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Home » Archives » November 2004 » Interesting discussion on DBMS_SUPPORT versions

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Interesting discussion on DBMS_SUPPORT versions

November 13th, 2004 by Pete


I just came across an interesting thread on ORACLE-L discussing the versions of DBMS_SUPPORT that are available in the database. The thread has not made it to the archives yet on freelists.org but should appear soon?

The thread asks the question about the version of this useful package. The poster demonstrated the confusion with this, i.e.

SQL> select sys.dbms_support.package_version from dual;

PACKAGE_VERSION
------------------------------------------------------------------------
DBMS_SUPPORT Version 1.0 (17-Aug-1998) - Requires Oracle 7.2 - 8.0.5

SQL>

The version of Oracle is:-

SQL> select * from v$version;

BANNER
------------------------------------------------------------
Personal Oracle9i Release 9.2.0.1.0 - Production
PL/SQL Release 9.2.0.1.0 - Production
CORE 9.2.0.1.0 Production
TNS for 32-bit Windows: Version 9.2.0.1.0 - Production
NLSRTL Version 9.2.0.1.0 - Production

SQL>

Hmmm, a slight issue? The version function says that this package should only be used between versions 7.2 and 8.0.5. What’s the score? The thread goes on to ask if there is a newer version of this package and what it might include such as showing the name of a trace file. Jared goes on to agree about the versions and Paul suggests that the package was not even shipped with version 8iR3.

So what is the issue with this package? This is an un-documented package apart from numerous metalink notes that mention it. The package should not be installed by default and should only be installed if you are instructed to do so by Oracle support. Many DBA's install it anyway.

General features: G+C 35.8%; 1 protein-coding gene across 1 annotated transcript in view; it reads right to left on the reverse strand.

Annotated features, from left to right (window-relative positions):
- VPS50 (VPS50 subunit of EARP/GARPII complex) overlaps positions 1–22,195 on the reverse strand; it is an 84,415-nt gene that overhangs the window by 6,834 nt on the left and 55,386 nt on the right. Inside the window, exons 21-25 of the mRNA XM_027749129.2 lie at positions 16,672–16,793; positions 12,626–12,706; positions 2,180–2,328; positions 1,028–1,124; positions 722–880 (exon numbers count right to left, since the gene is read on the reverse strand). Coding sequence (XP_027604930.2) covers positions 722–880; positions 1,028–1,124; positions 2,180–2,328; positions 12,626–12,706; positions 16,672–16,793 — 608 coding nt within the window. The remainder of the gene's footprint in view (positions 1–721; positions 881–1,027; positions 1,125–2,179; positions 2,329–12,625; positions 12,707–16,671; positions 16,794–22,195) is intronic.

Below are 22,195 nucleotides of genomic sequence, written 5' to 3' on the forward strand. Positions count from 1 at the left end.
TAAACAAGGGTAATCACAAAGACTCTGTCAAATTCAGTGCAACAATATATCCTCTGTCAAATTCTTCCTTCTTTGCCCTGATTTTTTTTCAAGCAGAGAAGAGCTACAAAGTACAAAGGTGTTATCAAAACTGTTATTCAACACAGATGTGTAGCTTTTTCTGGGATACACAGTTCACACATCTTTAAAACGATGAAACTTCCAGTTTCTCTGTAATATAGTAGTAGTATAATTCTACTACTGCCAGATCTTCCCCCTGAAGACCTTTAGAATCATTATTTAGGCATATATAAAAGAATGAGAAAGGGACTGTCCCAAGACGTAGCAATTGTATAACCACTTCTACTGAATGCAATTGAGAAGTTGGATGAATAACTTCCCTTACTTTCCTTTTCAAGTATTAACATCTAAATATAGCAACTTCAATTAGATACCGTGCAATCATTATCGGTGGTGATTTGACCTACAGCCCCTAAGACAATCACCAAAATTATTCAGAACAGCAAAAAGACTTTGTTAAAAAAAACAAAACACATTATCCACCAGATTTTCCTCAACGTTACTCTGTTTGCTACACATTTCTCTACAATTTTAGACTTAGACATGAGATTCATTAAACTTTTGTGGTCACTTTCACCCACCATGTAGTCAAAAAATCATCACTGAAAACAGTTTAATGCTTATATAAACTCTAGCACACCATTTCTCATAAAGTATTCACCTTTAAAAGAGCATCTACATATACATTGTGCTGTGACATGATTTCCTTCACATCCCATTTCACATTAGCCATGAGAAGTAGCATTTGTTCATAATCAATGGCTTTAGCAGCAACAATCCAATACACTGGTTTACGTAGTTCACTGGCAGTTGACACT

So what is the security angle? Well if a package is not even shipped with one version (I think this was recorded as a mistake though rather than deliberate). A package that is not supported and is undocumented then it should not normally be there and in use. What can we use the package for besides reporting its version? - It can be used to get your own SID and also to turn on trace, either with extended trace or not. I include how to use this package in my paper all about all of the ways to turn on trace. To some using trace is a must but to a security person being able to set trace and also to set trace for another session is a security risk. Trace can be used to extract all sorts of application structure and also to steal critical data from the database and configurations. Therefore any method of setting trace should be restricted.

I would recommend using my script who_can_access.sql to see which users and roles can access this package. Let's see for a default install of this package:

who_can_access: Release 1.0.1.0.0 - Production on Sat Nov 13 19:49:29 2004
Copyright (c) 2004 PeteFinnigan.com Limited. All rights reserved.

NAME OF OBJECT TO CHECK [USER_OBJECTS]: DBMS_SUPPORT
OWNER OF THE OBJECT TO CHECK [USER]: SYS
OUTPUT METHOD Screen/File [S]: S
FILE NAME FOR OUTPUT [priv.lst]:
OUTPUT DIRECTORY [DIRECTORY or file (/tmp)]:

Checking object => SYS.DBMS_SUPPORT
====================================================================



PL/SQL procedure successfully completed.


For updates please visit http://www.petefinnigan.com/tools.htm

SQL>

As you can see the default is that no users can access this package, keep it this way. If any user has been granted access to this package revoke it, if its installed then remove it, unless Oracle support ask you to use it.

November 2004
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This is the weblog for Pete Finnigan. Pete works in the area of Oracle security and he specialises in auditing Oracle databases for security issues. This weblog is aimed squarely at those interested in the security of their Oracle databases.

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